Broberg, A., Kyttä, M., & Fagerholm, N.
Broberg, A., Kyttä, M., & Fagerholm, N. (2013). Child-friendly urban structures: Bullerby revisited. Journal of Environmental Psychology, 35, 110–120. https://doi.org/10.1016/j.jenvp.2013.06.001
Definitions of environmental child friendliness offer broad criteria that are not easy to study or assess. We suggest that due to this broadness, these definitions have produced surprisingly few attempts to evaluate how child-friendly various types of physical environments are. The purpose of this study is to analyse how the structure of the built environment contributes to environmental child friendliness. We define child friendliness by two central criteria: children’s possibilities for independent mobility and their opportunities to actualize environmental affordances. We study how built environment qualities condition environmental child friendliness in place-based ways by asking children and youth in Turku, Finland, to tell about their meaningful places and their mobility to these. The data consists of over 12,000 affordances, localized by the respondents. This experiential and behavioural place-based knowledge is combined with objectively measured data on residential and building density, and quantity of green structures. Moderate urban density seems to have child-friendly characteristics such as an ability to promote independent access to meaningful places and the diversity of affordances. We find that affordances situated on residential areas are likely to be reached alone, whereas access to affordances situated in densely built urban cores is less independent. The proportion of green structures is not associated with independent access. The diversity of affordances is highest in areas that are densely populated and not very green. Green areas are important settings for doing things, and green structures around emotional affordances increase the likelihood of liking the place significantly. Combining children’s place-based experiences with information derived from objective measurable qualities of the physical environment provides a valuable methodological contribution to studies on environmental child friendliness, and the two proposed criteria of child friendliness are supported by this study. There is no one environment that is child-friendly, but different environments have different uses and meanings.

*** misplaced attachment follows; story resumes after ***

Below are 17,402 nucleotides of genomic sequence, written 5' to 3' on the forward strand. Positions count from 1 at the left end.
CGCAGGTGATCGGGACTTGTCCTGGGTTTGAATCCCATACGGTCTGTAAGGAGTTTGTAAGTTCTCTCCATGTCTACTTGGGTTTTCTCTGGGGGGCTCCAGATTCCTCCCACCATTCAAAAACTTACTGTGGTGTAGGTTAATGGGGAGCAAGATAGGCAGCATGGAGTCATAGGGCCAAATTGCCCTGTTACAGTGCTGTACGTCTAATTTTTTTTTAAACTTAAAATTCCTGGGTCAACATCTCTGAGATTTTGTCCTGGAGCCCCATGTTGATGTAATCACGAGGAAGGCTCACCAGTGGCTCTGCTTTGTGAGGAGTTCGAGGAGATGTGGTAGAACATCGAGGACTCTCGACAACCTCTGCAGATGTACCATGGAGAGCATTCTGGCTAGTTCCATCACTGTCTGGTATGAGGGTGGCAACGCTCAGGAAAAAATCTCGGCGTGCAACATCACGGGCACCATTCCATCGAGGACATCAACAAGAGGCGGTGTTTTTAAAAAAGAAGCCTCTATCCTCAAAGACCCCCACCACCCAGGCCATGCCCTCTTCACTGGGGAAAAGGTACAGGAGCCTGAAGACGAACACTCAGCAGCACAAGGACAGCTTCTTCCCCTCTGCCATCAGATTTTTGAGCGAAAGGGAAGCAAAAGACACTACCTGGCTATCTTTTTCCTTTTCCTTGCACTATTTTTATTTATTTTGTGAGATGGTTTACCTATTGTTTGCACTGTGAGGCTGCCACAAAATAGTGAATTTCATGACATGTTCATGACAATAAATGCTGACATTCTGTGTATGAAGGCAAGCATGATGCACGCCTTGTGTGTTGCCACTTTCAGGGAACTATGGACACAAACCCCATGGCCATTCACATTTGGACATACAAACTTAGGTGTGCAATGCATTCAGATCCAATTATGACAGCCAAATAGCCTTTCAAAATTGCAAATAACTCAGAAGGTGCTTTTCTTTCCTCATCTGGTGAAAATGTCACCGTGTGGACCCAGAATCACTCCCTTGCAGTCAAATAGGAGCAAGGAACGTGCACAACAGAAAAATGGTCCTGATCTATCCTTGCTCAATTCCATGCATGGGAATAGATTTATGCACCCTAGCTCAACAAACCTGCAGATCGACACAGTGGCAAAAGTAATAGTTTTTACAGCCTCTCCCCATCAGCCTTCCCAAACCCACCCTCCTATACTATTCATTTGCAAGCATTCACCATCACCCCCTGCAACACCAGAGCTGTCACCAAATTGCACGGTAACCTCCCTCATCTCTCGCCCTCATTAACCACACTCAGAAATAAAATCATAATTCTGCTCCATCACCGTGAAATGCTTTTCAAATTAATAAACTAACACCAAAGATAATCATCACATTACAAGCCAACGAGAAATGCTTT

The authors of this study argue that defining environmental "child-friendliness" is a difficult task, and set out to interrogate the concept via studying how children describe how various environments offer (a) the possibilities for independent mobility and (b) "affordances" (functional, activity, social, and emotional opportunities). A survey of schoolchildren indicates that higher density (more residential units per hectare) are related with children's access to affordances, but taller buildings (higher floor area ratios) are associated with reduced childhood independence. Moreover, children rated greener spaces with more positive evaluations, but environments with more diverse affordances were more densely populated and less green. The findings show a complicated dynamic between child hood autonomy, opportunities for actions, and physical characteristics.
Description of method used in the article
Primary and secondary school students (N = 1,837) in Turku, Finland participated in the study in 2008. They located on a computer program (softGIS) the locations of four types of affordances they experience (centered around their school, average 8.2 identified per participant): (a) social affordances, (b) activity affordances, (c), functional affordances, and (d) emotional affordances. After locating the affordances on the map, participants indicated associated mobility (e.g., alone, with friends, accompanied by adult), and the likeability the localization. GIS data was also used to gather information about green areas and density. Analysis primarily by ANOVA.
Of some practical use if combined with other research